More community cycling clubs – There is a reason kids from places like Durango and Boulder top the podium…and it’s not a secret sauce. I know in Durango they aren’t putting kids on training plans or even push racing until kids want to race. They provide a community cycling club starting with balance bikes. Kids are encouraged to enjoy cycling and are supported as they move up. Some naturally want to race as they get better. Others move into sessions that focus more on exploring via bike.
USA Cycling/Promoters – Need to communicate and encourage junior racing. I can never get a clear answer from USA Cycling about juniors except that “it’s up to the promoter.” Surely they can help the promoters – financially or other. And importantly don’t throw up bounce houses and a course around the parking lot and communicate that as “supporting kids cycling.” It’s great, heck it’s essential, for kids under 5 but it’s like offering to kick a soccer ball in a field with a 10 year old and call that a soccer game. It’s not. Kids at 8, 10, 12 need more than what is currently offered in “kid’s races.”
And when kids show up to race don’t turn them away because they don’t have the right bike. We were at a closed USA Cycling Jr. Crit race and I saw the officials turn away a 10 year old because he didn’t have the right bike. There were only 3 other kids racing. This kid was not from a cycling family but he saw the race and wanted to try it out. Luckily, we were able to go down the road and the Dad was able to rent a road bike from a bike shop and get back to make the race. I know that ideally a mountain bike should not be on the course but that’s where we are right now. Find a way to make it work without ever turning away a kid that shows interest in this sport. When there are 30 kids lining up, then you can enforce more rules.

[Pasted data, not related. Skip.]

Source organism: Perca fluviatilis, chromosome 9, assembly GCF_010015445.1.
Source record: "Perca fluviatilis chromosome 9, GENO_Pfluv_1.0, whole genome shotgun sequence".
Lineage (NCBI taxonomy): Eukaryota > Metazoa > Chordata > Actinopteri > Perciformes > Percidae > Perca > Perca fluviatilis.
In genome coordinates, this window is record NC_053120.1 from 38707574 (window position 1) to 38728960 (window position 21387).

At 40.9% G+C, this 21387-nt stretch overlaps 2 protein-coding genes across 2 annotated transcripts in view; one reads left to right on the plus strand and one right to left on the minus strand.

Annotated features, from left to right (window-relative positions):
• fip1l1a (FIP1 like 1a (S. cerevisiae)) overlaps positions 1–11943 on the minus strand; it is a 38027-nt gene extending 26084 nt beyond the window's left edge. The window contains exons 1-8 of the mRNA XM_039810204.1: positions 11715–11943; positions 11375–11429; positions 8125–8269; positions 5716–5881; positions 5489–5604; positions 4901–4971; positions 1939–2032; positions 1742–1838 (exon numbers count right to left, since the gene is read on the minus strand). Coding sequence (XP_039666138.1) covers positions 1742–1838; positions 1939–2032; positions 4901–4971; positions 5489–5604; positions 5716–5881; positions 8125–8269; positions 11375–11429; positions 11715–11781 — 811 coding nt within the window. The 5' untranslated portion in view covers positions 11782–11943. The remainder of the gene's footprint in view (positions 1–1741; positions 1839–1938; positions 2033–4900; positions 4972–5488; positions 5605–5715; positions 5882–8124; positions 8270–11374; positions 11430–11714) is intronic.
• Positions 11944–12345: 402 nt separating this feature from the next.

Cycling Manufacturers – There are two kinds of bikes for kids after they leave the lightweight balance bike, very expensive bikes mostly from Europe and heavy bikes made by some of best brands in the US. And even those bikes are costly and hard to get for most kids.
But these heavy bikes are also better than nothing. How about taking a look at what Strider does. They don’t just sell bikes. They are out there at events, they sponsor “races,” they offer community events. They hand the cycling community thousands of 3-5 year olds ready for pedal bikes and what are we doing for these kids once they can pedal? Little. They get the same parking lot course as they did when they turned 18 months and now they have to handle a 20 pound bike.
How about the big names in cycling rethink pro deals and free bikes for 40 year old men that race around a closed office park while nobody watches and funnel just some of those dollars into getting more kids racing. I know in Europe kids are able to access bikes from Colanago and Pinarello on loan and trade it in for new ones as they grow. Give your sponsor money to promoters only if they offer junior races (or appropriate length rides) for all categories. When you go to places like OuterBike, bring your kid’s line of bikes. Encourage families to all come and test all bikes.
Okay, off soapbox.
What are your thoughts? I’m sure there are examples of kid’s events, races, and organizations out there doing great things. Here is Colorado BRAC is making great strides. Please add them to the comments so everyone can see what is possible!